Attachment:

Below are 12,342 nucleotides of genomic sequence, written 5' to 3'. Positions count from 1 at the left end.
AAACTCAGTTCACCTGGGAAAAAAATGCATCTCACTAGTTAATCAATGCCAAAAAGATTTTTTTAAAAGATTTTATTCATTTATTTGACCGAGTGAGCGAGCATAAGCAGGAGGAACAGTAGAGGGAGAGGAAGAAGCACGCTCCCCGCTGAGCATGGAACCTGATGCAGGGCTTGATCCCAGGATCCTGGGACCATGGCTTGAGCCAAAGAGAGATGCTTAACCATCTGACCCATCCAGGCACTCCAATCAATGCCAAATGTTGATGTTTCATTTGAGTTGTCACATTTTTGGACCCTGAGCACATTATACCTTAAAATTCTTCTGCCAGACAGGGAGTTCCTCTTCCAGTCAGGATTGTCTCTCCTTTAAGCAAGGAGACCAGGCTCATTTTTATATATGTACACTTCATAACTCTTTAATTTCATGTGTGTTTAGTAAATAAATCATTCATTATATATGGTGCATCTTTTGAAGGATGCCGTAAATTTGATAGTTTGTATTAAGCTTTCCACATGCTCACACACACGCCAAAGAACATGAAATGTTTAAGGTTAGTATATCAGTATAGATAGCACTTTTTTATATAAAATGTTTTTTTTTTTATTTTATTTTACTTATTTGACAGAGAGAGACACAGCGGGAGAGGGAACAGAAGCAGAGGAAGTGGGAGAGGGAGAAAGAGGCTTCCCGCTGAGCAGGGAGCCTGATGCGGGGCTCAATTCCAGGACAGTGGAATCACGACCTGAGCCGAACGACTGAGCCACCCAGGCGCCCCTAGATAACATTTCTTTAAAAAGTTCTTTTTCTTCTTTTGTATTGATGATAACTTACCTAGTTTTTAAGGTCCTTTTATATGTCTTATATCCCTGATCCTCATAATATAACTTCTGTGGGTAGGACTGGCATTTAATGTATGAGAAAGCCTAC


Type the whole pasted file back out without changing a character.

Below are 12,342 nucleotides of genomic sequence, written 5' to 3'. Positions count from 1 at the left end.
AAACTCAGTTCACCTGGGAAAAAAATGCATCTCACTAGTTAATCAATGCCAAAAAGATTTTTTTAAAAGATTTTATTCATTTATTTGACCGAGTGAGCGAGCATAAGCAGGAGGAACAGTAGAGGGAGAGGAAGAAGCACGCTCCCCGCTGAGCATGGAACCTGATGCAGGGCTTGATCCCAGGATCCTGGGACCATGGCTTGAGCCAAAGAGAGATGCTTAACCATCTGACCCATCCAGGCACTCCAATCAATGCCAAATGTTGATGTTTCATTTGAGTTGTCACATTTTTGGACCCTGAGCACATTATACCTTAAAATTCTTCTGCCAGACAGGGAGTTCCTCTTCCAGTCAGGATTGTCTCTCCTTTAAGCAAGGAGACCAGGCTCATTTTTATATATGTACACTTCATAACTCTTTAATTTCATGTGTGTTTAGTAAATAAATCATTCATTATATATGGTGCATCTTTTGAAGGATGCCGTAAATTTGATAGTTTGTATTAAGCTTTCCACATGCTCACACACACGCCAAAGAACATGAAATGTTTAAGGTTAGTATATCAGTATAGATAGCACTTTTTTATATAAAATGTTTTTTTTTTTATTTTATTTTACTTATTTGACAGAGAGAGACACAGCGGGAGAGGGAACAGAAGCAGAGGAAGTGGGAGAGGGAGAAAGAGGCTTCCCGCTGAGCAGGGAGCCTGATGCGGGGCTCAATTCCAGGACAGTGGAATCACGACCTGAGCCGAACGACTGAGCCACCCAGGCGCCCCTAGATAACATTTCTTTAAAAAGTTCTTTTTCTTCTTTTGTATTGATGATAACTTACCTAGTTTTTAAGGTCCTTTTATATGTCTTATATCCCTGATCCTCATAATATAACTTCTGTGGGTAGGACTGGCATTTAATGTATGAGAAAGCCTAC